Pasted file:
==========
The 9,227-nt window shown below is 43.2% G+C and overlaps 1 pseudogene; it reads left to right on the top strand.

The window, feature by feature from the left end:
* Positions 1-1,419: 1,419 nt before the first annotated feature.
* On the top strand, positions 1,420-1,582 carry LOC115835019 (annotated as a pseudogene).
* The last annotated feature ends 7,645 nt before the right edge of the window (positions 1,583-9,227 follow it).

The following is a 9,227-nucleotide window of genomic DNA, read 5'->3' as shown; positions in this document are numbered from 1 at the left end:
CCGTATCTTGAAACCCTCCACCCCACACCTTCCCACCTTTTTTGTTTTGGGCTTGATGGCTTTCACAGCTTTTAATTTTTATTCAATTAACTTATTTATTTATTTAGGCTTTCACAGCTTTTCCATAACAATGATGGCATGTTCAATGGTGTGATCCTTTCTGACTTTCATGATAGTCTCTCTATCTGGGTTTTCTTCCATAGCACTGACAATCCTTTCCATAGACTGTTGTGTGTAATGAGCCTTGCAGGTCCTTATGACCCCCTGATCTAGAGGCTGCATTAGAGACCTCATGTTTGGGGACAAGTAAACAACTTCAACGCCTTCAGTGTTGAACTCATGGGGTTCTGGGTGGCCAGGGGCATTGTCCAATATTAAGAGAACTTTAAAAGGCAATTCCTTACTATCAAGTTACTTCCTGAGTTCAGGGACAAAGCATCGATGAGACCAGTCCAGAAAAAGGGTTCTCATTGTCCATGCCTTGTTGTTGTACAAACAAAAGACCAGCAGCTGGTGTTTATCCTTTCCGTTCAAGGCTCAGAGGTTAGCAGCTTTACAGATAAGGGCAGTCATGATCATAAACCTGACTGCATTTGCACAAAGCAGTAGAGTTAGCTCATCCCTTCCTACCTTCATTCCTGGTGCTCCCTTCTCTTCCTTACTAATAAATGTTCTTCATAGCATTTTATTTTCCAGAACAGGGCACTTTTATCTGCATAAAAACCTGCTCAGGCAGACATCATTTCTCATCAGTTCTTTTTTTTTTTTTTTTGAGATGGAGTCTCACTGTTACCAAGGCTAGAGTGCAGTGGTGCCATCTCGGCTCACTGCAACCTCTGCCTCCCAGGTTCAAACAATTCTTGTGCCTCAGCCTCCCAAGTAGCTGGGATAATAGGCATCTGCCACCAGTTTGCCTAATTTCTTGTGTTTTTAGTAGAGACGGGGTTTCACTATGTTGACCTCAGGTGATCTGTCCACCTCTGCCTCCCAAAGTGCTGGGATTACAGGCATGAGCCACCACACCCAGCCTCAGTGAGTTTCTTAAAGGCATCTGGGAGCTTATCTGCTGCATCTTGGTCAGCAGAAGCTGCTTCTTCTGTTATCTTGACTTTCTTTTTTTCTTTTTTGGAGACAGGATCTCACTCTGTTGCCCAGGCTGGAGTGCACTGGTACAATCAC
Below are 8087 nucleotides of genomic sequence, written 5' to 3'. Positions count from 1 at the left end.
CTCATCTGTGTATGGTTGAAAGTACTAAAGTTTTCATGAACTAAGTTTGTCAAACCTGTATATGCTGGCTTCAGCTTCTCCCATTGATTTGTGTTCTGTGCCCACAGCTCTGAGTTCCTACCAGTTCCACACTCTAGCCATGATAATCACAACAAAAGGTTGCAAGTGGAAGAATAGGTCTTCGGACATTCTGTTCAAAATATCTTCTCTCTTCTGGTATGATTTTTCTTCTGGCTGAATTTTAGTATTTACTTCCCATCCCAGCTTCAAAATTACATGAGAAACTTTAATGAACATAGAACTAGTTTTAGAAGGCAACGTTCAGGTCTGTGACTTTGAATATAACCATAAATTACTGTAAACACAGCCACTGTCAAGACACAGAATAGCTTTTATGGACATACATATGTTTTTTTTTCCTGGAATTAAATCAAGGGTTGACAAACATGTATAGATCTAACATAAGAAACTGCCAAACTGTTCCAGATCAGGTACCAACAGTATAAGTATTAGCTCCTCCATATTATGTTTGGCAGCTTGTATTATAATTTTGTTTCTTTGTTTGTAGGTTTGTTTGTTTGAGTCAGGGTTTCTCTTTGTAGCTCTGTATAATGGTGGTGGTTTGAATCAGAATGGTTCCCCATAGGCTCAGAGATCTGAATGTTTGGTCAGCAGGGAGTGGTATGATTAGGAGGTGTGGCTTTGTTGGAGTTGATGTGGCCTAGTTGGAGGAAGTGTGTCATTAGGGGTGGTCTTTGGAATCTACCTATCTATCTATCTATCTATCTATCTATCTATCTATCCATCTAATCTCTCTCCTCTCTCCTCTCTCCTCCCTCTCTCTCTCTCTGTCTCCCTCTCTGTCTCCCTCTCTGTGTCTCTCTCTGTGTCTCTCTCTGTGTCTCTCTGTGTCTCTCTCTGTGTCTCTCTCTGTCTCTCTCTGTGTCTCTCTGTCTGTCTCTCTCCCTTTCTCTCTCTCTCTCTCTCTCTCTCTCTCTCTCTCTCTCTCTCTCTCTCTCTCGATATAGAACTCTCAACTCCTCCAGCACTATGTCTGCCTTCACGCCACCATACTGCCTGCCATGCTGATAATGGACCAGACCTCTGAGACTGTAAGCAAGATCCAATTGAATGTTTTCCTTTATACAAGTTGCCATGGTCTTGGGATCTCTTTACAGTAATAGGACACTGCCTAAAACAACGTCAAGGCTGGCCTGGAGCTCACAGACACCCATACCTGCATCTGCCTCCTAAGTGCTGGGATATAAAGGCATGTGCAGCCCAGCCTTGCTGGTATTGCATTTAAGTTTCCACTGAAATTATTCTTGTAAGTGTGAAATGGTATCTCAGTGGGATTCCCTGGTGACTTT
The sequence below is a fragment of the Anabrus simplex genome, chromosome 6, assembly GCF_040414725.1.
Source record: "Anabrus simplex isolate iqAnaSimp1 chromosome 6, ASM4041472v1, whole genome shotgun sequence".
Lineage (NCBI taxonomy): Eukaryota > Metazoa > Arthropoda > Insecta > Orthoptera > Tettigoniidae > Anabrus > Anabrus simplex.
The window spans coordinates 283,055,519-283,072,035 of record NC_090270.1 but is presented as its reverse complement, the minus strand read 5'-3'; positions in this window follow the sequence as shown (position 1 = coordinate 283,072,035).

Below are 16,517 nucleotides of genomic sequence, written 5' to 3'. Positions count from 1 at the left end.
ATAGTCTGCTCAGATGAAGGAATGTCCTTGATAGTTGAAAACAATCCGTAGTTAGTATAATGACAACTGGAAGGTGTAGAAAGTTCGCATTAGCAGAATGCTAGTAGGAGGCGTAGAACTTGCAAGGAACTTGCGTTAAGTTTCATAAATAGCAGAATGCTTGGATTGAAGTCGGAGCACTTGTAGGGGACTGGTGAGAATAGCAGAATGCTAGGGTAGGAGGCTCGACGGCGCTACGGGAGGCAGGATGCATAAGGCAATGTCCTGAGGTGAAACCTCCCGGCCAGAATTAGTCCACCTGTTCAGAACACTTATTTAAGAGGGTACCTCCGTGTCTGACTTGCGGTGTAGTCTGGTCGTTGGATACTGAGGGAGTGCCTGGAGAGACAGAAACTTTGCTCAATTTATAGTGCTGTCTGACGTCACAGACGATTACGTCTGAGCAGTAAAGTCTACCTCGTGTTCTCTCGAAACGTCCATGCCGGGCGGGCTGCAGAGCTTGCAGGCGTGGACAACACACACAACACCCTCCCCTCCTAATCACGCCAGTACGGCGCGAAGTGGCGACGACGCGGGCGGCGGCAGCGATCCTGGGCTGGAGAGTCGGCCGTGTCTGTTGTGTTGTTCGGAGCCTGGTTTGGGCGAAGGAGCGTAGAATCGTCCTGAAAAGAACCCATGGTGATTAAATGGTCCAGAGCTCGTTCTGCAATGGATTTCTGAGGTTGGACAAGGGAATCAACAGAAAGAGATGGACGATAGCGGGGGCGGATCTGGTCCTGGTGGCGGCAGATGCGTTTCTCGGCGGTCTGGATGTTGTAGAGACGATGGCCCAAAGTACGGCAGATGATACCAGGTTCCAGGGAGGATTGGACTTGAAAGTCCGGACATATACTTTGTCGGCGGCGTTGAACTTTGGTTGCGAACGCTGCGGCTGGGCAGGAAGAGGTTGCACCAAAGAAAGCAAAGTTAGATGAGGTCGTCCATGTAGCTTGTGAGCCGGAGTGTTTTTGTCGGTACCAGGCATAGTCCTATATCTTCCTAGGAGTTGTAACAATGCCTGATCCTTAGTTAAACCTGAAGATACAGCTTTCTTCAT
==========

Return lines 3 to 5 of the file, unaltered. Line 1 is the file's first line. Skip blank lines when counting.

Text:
* Positions 1-1,419: 1,419 nt before the first annotated feature.
* On the top strand, positions 1,420-1,582 carry LOC115835019 (annotated as a pseudogene).
* The last annotated feature ends 7,645 nt before the right edge of the window (positions 1,583-9,227 follow it).